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  • South Asia News in brief: 2–14 October 2009


Below is a round up of news from or about South Asia for the period 2–14 October 2009.

Biofuel from water hyacinths
Scientists have devised a method to churn out biofuel from the aquatic weed water hyacinth. They worked out the optimal enzyme combinations for producing fermentable sugars from water hyacinth and turn it into alcohol. More>>

Climate models downscaled for local use
Scientists have devised a new method for downscaling global climate change models to make them suitable for use at the local regional level and on a daily basis. As a test case, they successfully used the new method to predict climate change over India's Mahanadi river basin and report it will be in for more wet days; and more rainfall on these days. More>>

Bhutan to introduce Hib vaccine
Bhutan's health ministry will introduce a vaccine against haemophilus influenza type B (Hib), a leading cause of pneumonia and meningitis in children aged 15 and under in the country. The vaccine will be given together with four other vaccines against diphtheria, whooping cough, tetanus and hepatitis B. More>>

Tomato virus genes silenced
Scientists have devised a technique to 'silence', or prevent replication of, the genes of the tomato leaf curl virus that stunts the growth and reduces the yield of tomato crops in tropical and sub-tropical regions. They inserted strands of the virus's RNA — a feature of its genetic material — into the plant, which are cancelled out when plants are infected with tomato leaf curl virus and meet matching RNA strands. More>>

Common cervical cancer types identified in northern India
Scientists have identified the most common types of human papillomavirus — responsible for cervical cancer — in northern India. Cervical cancer is the most common cancer among Indian women, with an estimated 132,000 new cases and 74,000 deaths annually. The HPV vaccine is generally well-received across the country, but there are financial barriers. More>>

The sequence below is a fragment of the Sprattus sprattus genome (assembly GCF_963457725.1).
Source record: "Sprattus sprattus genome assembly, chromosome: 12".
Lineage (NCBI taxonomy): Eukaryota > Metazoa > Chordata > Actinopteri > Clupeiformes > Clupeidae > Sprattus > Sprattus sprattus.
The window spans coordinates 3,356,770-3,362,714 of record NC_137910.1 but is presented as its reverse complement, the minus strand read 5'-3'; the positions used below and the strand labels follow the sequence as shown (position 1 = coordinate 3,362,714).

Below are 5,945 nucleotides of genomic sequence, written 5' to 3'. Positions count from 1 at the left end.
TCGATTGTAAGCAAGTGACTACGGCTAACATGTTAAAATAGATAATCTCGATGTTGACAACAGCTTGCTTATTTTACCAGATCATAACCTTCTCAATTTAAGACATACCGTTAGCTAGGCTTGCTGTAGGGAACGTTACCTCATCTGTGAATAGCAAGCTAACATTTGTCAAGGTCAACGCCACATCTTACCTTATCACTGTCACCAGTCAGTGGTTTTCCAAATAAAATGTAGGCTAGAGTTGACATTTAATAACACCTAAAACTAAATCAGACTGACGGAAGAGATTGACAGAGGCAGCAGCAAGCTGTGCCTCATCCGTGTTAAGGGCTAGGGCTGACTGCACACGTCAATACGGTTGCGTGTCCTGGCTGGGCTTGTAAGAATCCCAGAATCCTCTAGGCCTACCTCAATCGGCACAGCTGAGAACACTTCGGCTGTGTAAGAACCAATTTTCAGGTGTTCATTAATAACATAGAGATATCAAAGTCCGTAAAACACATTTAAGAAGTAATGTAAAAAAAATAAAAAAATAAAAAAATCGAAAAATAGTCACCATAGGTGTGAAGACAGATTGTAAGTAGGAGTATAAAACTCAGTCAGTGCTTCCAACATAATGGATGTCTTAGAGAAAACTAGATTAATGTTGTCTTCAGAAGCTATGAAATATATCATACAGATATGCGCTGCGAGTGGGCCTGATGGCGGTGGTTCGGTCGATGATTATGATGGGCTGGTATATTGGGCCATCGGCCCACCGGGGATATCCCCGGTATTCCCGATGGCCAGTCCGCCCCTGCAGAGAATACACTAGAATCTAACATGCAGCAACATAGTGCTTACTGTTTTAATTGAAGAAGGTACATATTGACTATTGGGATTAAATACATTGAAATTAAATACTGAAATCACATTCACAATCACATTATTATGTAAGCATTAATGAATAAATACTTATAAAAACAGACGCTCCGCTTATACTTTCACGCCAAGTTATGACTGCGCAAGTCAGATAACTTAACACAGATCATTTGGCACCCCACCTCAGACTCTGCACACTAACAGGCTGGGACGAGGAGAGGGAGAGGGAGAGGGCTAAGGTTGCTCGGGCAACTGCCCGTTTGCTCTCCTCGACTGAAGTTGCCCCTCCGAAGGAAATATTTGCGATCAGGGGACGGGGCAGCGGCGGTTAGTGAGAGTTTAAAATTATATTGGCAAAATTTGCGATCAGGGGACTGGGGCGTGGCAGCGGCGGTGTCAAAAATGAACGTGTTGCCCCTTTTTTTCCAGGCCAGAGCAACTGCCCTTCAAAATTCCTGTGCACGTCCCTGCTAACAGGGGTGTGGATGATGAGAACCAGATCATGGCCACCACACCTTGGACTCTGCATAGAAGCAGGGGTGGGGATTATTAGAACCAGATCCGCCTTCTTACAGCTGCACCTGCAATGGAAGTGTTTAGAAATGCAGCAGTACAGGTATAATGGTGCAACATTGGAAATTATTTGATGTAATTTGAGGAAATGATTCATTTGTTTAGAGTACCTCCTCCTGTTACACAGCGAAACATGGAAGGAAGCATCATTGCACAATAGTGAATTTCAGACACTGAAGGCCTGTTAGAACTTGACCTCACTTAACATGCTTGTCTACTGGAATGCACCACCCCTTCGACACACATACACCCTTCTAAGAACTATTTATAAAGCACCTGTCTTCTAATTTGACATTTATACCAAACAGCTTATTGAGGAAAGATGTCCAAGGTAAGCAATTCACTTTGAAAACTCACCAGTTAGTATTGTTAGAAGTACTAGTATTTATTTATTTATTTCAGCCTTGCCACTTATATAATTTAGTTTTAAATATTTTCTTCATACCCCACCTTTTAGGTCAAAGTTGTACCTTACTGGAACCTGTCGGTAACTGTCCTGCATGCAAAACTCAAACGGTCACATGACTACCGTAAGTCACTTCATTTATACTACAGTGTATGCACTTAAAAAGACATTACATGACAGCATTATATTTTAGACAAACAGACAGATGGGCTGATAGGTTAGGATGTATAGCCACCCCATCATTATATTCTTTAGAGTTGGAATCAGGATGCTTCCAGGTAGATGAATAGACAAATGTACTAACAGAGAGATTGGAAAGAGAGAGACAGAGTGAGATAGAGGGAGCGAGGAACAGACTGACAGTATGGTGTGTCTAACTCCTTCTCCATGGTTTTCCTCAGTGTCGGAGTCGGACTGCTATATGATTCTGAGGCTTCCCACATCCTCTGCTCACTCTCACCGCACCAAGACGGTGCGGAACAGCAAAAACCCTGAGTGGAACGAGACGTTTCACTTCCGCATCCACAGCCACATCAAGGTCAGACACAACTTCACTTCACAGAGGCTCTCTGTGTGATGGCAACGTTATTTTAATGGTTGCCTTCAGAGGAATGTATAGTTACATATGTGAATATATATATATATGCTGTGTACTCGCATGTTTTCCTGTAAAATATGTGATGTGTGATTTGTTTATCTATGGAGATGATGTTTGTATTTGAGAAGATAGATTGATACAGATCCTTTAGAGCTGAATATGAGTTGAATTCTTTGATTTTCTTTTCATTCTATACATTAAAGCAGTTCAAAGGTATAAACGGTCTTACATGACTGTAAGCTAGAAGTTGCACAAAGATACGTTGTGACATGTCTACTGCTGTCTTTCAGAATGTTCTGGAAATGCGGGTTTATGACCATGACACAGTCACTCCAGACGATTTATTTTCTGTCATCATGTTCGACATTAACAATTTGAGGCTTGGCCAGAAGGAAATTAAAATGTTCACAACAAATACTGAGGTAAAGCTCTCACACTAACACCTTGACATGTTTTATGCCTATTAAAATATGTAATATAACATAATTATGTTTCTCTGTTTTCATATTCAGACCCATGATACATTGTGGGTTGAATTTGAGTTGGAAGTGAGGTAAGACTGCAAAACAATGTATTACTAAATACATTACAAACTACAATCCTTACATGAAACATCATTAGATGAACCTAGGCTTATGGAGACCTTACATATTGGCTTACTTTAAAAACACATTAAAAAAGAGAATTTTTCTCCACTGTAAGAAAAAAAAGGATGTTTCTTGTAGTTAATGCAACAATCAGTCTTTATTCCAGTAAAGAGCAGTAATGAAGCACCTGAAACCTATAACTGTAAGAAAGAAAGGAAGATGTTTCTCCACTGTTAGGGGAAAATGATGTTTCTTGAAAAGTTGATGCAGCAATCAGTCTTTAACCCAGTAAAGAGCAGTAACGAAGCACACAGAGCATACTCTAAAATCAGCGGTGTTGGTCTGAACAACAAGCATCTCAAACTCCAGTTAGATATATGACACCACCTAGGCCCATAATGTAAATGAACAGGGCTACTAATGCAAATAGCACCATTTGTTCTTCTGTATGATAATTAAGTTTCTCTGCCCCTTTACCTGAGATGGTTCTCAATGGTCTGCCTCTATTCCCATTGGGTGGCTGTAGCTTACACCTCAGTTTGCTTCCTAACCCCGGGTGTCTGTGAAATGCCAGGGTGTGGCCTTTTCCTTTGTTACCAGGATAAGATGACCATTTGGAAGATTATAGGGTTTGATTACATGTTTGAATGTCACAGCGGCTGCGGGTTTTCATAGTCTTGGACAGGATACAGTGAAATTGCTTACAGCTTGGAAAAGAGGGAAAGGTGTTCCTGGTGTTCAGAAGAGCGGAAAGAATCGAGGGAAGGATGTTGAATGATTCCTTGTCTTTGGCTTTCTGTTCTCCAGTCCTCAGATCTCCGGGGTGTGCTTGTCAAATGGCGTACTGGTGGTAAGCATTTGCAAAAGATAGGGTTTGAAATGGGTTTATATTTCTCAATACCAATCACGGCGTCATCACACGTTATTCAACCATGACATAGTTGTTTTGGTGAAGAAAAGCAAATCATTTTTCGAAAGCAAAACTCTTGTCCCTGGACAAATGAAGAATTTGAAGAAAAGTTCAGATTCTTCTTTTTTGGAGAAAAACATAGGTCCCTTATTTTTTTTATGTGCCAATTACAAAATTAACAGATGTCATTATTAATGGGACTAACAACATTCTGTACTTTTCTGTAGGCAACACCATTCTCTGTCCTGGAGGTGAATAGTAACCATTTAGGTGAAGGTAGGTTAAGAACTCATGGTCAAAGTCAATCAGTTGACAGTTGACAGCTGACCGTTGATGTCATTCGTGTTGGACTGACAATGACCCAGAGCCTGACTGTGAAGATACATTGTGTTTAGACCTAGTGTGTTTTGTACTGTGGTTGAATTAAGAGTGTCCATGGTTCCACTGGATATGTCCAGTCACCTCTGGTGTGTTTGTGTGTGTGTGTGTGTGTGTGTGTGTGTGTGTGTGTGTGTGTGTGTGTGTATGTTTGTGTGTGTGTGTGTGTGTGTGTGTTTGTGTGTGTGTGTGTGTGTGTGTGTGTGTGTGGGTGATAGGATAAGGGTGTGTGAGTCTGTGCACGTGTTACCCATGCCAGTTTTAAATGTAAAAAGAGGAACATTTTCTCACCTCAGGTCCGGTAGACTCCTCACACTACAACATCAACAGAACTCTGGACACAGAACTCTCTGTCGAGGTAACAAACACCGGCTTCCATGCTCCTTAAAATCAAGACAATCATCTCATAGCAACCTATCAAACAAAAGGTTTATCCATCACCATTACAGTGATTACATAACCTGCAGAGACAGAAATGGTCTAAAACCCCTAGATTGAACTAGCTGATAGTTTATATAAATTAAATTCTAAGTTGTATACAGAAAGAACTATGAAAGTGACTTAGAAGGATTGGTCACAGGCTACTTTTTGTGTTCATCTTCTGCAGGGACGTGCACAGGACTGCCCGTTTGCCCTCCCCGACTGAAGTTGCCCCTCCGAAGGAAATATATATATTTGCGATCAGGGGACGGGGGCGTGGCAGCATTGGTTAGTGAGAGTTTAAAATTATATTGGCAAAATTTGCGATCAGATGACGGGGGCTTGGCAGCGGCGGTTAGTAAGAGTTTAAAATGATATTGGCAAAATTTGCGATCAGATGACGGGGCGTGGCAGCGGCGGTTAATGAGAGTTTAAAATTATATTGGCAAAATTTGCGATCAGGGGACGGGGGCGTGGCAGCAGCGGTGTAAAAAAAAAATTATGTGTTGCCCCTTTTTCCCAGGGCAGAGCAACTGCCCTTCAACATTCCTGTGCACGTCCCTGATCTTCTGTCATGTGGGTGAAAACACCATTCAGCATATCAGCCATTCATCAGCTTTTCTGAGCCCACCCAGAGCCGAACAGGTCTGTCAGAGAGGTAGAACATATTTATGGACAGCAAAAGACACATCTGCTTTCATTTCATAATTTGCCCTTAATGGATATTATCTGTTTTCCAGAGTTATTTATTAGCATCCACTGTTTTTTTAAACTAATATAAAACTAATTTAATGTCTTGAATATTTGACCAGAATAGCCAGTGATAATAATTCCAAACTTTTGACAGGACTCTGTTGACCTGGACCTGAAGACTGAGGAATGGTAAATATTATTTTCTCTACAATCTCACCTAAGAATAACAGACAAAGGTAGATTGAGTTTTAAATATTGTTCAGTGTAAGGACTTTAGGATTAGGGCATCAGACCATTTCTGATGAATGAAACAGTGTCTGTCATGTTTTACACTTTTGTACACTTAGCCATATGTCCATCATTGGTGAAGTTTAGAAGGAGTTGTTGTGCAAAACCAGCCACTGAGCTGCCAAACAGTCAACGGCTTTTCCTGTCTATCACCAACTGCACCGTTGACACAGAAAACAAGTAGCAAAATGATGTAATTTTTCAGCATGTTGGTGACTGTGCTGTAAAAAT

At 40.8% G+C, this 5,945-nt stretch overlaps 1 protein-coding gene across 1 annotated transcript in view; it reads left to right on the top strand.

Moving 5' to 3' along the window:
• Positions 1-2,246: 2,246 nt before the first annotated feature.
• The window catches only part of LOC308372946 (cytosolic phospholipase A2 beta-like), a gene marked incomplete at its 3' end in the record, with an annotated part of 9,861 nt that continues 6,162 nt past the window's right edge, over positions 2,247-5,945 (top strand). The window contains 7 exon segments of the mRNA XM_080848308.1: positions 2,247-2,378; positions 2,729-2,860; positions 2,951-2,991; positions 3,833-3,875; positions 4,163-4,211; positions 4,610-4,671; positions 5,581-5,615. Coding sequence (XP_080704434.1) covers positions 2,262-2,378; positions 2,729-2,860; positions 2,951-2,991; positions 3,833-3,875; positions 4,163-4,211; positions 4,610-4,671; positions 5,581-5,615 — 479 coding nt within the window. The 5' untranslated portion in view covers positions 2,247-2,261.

Electricity from vegetable waste
Scientists have devised a microbial fuel cell — a device that coverts chemical energy into electrical energy using microorganisms — that generates electricity from vegetable waste. The microorganisms break down the waste in the absence of oxygen to generate electricity. More>>

Medical plastic from silk proteins
A protein present in the silk-producing glands of silkworms could help make biopolymers with potential biomedical uses. Scientists produced membranes from the sericin protein in the Antheraea mylitta silkworm, which were found to be strong, stable at high temperatures and biocompatible. More>>

Microbial cocktail bio-fertiliser
A new biofertiliser from Sri Lanka, based on a mix of two or more types of bacteria, fungi and algae, could replace around half of the chemical fertilisers in the tea industry. The microbial mix forms a coating on the plants' roots and improves the ability to absorb nitrogen from the atmosphere for growth — as well as making the plants more resistant to drought and the shot-hole borer, a common tea pest. More>>

Selenium mopping plants
Scientists have measured the levels of selenium in a range of crops and weeds across northwestern India, to identify species that can absorb selenium from the soil and reduce the presence of the toxic mineral in food crops. They report that that the sunflower (Helianthus annuus), winter wild oat (Avena ludoviciana), horse mint (Mentha longifolia) and creeping thistle (Cirsium arvense) accumulate the highest amounts of the mineral. More>>

Compiled by T. V. Padma. Additional reporting by Papri Sri Raman

If you would like to suggest a story for this news in brief, please contact the South Asia Regional Coordinator T. V. Padma ([email protected]).

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